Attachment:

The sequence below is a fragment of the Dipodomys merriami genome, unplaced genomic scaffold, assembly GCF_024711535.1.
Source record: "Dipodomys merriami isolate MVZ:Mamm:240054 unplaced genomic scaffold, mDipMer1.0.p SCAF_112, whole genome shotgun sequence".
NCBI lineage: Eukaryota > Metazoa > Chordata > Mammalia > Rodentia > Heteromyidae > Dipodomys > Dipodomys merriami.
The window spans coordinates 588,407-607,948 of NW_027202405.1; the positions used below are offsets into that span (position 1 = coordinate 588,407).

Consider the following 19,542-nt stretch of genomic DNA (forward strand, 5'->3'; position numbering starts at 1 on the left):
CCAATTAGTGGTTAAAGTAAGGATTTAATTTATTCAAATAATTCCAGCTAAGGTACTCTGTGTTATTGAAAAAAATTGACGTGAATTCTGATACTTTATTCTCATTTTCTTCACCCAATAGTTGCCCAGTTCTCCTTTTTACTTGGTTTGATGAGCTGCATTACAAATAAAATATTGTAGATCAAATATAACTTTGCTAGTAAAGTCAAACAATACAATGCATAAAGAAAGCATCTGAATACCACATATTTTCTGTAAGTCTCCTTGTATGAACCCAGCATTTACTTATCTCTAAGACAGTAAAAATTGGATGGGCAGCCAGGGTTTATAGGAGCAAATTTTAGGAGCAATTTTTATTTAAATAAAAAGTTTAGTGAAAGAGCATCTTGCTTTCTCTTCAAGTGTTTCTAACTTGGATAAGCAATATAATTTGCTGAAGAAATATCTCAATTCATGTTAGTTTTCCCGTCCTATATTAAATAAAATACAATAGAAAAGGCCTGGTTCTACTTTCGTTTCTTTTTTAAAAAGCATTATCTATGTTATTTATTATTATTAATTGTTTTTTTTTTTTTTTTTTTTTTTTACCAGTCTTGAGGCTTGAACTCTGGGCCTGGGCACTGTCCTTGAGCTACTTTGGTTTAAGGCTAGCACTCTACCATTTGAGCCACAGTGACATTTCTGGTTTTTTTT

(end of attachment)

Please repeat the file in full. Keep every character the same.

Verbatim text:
The sequence below is a fragment of the Dipodomys merriami genome, unplaced genomic scaffold, assembly GCF_024711535.1.
Source record: "Dipodomys merriami isolate MVZ:Mamm:240054 unplaced genomic scaffold, mDipMer1.0.p SCAF_112, whole genome shotgun sequence".
NCBI lineage: Eukaryota > Metazoa > Chordata > Mammalia > Rodentia > Heteromyidae > Dipodomys > Dipodomys merriami.
The window spans coordinates 588,407-607,948 of NW_027202405.1; the positions used below are offsets into that span (position 1 = coordinate 588,407).

Consider the following 19,542-nt stretch of genomic DNA (forward strand, 5'->3'; position numbering starts at 1 on the left):
CCAATTAGTGGTTAAAGTAAGGATTTAATTTATTCAAATAATTCCAGCTAAGGTACTCTGTGTTATTGAAAAAAATTGACGTGAATTCTGATACTTTATTCTCATTTTCTTCACCCAATAGTTGCCCAGTTCTCCTTTTTACTTGGTTTGATGAGCTGCATTACAAATAAAATATTGTAGATCAAATATAACTTTGCTAGTAAAGTCAAACAATACAATGCATAAAGAAAGCATCTGAATACCACATATTTTCTGTAAGTCTCCTTGTATGAACCCAGCATTTACTTATCTCTAAGACAGTAAAAATTGGATGGGCAGCCAGGGTTTATAGGAGCAAATTTTAGGAGCAATTTTTATTTAAATAAAAAGTTTAGTGAAAGAGCATCTTGCTTTCTCTTCAAGTGTTTCTAACTTGGATAAGCAATATAATTTGCTGAAGAAATATCTCAATTCATGTTAGTTTTCCCGTCCTATATTAAATAAAATACAATAGAAAAGGCCTGGTTCTACTTTCGTTTCTTTTTTAAAAAGCATTATCTATGTTATTTATTATTATTAATTGTTTTTTTTTTTTTTTTTTTTTTTTACCAGTCTTGAGGCTTGAACTCTGGGCCTGGGCACTGTCCTTGAGCTACTTTGGTTTAAGGCTAGCACTCTACCATTTGAGCCACAGTGACATTTCTGGTTTTTTTT